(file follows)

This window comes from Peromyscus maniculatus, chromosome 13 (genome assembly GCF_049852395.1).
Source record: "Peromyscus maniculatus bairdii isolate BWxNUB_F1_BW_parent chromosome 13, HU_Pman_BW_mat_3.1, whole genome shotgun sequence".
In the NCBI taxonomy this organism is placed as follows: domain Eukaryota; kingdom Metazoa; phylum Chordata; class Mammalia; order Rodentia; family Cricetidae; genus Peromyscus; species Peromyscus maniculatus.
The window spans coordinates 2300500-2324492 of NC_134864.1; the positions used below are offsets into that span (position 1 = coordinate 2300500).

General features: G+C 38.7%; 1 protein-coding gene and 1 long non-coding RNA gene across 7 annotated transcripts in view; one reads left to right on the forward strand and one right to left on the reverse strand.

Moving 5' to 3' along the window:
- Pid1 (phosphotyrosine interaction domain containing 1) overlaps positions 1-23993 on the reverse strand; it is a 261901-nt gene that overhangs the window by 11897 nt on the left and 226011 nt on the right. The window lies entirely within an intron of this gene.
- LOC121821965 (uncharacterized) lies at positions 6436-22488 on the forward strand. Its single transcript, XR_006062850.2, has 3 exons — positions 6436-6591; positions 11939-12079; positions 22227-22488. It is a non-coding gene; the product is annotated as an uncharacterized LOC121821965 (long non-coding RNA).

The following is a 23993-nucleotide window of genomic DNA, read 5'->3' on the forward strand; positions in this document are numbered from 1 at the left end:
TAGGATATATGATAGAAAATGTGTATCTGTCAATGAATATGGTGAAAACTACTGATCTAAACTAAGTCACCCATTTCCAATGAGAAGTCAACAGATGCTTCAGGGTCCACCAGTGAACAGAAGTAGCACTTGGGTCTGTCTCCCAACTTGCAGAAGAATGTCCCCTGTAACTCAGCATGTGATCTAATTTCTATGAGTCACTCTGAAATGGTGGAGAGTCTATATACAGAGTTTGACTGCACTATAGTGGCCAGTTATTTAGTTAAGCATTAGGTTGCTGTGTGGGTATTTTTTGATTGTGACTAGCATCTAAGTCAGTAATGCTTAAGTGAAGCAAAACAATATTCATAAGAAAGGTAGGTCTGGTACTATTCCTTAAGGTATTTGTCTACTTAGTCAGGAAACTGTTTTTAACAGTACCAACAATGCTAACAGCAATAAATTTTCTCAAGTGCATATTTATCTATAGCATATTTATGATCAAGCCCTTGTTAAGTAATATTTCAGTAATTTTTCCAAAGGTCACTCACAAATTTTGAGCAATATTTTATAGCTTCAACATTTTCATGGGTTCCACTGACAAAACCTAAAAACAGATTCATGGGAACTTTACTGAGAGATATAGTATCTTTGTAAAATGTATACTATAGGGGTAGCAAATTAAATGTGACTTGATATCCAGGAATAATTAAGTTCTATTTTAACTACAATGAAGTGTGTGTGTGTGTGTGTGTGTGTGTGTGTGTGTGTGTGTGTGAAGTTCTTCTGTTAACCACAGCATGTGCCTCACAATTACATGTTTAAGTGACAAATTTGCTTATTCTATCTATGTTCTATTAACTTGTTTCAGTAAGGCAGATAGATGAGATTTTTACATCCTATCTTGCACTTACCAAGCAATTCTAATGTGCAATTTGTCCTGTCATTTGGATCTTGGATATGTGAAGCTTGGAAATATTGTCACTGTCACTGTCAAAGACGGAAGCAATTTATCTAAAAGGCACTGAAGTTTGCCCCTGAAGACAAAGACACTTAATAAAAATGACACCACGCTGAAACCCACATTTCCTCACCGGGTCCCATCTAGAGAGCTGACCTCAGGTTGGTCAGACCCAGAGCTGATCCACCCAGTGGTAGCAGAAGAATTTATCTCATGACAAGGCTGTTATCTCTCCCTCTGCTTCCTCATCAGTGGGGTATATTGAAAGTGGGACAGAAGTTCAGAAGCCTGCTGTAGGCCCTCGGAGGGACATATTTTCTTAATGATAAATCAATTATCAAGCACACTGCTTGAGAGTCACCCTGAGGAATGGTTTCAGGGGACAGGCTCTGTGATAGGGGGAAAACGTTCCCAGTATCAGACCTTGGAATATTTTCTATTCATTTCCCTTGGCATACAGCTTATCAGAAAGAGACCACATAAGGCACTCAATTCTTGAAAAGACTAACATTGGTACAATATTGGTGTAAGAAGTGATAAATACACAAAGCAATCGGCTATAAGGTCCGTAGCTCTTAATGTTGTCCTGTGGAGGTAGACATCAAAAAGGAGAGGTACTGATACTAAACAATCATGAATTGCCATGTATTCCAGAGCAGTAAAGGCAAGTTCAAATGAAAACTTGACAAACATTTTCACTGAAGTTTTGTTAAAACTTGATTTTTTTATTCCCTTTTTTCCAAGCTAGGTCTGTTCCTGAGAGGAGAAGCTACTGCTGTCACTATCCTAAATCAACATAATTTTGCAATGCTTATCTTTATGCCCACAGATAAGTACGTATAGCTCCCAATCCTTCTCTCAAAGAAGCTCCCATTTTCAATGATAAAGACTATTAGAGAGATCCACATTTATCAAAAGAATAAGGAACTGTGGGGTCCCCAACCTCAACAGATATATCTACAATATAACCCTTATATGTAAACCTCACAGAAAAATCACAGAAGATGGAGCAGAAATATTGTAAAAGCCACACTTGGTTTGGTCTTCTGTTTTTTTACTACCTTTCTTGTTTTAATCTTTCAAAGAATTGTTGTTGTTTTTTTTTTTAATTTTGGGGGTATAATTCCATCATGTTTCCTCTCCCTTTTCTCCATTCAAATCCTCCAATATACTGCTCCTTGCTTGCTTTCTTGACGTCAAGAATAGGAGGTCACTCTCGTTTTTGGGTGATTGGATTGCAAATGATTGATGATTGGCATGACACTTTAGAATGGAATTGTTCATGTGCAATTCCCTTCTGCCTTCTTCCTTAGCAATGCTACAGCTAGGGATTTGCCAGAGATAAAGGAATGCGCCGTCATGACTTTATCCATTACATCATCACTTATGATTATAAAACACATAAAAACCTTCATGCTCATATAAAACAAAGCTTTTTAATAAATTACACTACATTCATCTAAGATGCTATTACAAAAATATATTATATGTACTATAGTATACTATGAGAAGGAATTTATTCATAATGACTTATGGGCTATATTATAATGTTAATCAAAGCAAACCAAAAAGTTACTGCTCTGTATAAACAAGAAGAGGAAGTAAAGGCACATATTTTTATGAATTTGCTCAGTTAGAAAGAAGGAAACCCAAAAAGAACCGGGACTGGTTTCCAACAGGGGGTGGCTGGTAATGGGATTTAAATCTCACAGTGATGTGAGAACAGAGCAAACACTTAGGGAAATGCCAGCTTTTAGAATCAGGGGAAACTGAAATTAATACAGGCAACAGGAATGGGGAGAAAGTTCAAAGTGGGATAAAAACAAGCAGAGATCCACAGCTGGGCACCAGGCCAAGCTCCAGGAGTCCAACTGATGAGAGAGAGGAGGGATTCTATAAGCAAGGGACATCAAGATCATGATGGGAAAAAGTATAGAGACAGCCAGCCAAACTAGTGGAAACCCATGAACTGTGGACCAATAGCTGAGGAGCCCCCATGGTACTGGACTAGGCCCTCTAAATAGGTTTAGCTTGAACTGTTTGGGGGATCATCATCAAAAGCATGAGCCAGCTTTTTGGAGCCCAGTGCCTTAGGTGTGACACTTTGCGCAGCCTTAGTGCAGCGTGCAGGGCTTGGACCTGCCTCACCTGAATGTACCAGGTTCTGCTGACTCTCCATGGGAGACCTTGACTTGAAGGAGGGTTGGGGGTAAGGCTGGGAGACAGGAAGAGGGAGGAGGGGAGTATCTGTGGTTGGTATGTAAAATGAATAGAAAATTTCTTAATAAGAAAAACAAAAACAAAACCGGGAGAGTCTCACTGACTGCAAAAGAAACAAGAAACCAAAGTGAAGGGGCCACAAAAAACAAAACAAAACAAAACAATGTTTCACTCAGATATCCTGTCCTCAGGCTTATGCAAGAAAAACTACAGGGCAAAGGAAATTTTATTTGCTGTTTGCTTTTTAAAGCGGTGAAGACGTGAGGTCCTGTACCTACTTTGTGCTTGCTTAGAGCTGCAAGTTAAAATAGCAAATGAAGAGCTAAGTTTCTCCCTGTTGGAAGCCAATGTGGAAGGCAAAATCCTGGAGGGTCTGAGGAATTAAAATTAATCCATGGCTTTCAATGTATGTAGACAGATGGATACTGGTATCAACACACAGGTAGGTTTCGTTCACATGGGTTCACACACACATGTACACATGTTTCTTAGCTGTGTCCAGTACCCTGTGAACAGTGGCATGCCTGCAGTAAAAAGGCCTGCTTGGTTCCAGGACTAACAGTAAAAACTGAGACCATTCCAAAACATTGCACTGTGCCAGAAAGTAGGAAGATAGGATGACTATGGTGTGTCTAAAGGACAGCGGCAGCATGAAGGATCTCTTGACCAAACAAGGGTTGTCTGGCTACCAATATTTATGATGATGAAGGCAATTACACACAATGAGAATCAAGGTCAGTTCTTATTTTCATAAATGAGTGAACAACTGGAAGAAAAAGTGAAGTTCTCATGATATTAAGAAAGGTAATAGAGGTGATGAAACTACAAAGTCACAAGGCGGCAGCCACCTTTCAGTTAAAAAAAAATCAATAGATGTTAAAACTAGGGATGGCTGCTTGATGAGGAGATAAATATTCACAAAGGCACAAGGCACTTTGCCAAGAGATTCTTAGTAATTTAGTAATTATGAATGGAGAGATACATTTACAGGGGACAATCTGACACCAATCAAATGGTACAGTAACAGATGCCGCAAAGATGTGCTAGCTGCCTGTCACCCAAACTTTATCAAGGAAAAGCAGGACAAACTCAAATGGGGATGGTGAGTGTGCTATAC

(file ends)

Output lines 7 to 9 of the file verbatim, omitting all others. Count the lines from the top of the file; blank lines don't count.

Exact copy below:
- Pid1 (phosphotyrosine interaction domain containing 1) overlaps positions 1-23993 on the reverse strand; it is a 261901-nt gene that overhangs the window by 11897 nt on the left and 226011 nt on the right. The window lies entirely within an intron of this gene.
- LOC121821965 (uncharacterized) lies at positions 6436-22488 on the forward strand. Its single transcript, XR_006062850.2, has 3 exons — positions 6436-6591; positions 11939-12079; positions 22227-22488. It is a non-coding gene; the product is annotated as an uncharacterized LOC121821965 (long non-coding RNA).

The following is a 23993-nucleotide window of genomic DNA, read 5'->3' on the forward strand; positions in this document are numbered from 1 at the left end: